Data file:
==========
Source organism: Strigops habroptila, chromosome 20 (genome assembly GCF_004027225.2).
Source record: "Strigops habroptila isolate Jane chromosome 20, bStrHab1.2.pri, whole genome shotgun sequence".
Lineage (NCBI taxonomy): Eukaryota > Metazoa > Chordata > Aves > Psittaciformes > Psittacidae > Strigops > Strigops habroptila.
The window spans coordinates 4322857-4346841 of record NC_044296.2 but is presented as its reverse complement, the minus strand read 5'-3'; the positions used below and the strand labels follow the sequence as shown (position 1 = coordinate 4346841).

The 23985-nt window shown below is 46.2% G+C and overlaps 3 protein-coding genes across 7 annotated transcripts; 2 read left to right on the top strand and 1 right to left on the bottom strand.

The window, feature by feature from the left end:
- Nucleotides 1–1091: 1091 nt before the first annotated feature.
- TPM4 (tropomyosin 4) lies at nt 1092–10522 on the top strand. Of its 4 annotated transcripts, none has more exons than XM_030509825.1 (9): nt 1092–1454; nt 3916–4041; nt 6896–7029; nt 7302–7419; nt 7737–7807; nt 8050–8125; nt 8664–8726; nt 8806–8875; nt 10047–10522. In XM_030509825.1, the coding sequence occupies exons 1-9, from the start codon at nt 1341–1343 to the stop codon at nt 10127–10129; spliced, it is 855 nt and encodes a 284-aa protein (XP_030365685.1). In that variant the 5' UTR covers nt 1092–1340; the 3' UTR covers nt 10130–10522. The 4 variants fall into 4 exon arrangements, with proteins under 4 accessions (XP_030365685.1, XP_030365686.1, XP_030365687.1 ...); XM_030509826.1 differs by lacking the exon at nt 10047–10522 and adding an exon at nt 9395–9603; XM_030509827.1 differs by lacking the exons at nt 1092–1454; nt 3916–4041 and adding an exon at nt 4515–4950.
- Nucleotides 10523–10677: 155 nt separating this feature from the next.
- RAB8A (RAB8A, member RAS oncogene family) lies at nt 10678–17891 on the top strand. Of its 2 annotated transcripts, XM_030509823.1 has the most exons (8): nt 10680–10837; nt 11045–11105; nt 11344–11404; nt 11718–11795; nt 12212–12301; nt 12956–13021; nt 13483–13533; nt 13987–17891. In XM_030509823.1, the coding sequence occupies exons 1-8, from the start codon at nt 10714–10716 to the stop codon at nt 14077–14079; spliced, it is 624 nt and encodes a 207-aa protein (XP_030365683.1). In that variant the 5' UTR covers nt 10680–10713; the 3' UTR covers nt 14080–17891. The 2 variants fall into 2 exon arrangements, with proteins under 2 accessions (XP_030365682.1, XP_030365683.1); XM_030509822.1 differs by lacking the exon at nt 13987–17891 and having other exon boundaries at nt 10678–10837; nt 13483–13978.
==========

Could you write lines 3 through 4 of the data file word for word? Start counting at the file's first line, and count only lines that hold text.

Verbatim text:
Lineage (NCBI taxonomy): Eukaryota > Metazoa > Chordata > Aves > Psittaciformes > Psittacidae > Strigops > Strigops habroptila.
The window spans coordinates 4322857-4346841 of record NC_044296.2 but is presented as its reverse complement, the minus strand read 5'-3'; the positions used below and the strand labels follow the sequence as shown (position 1 = coordinate 4346841).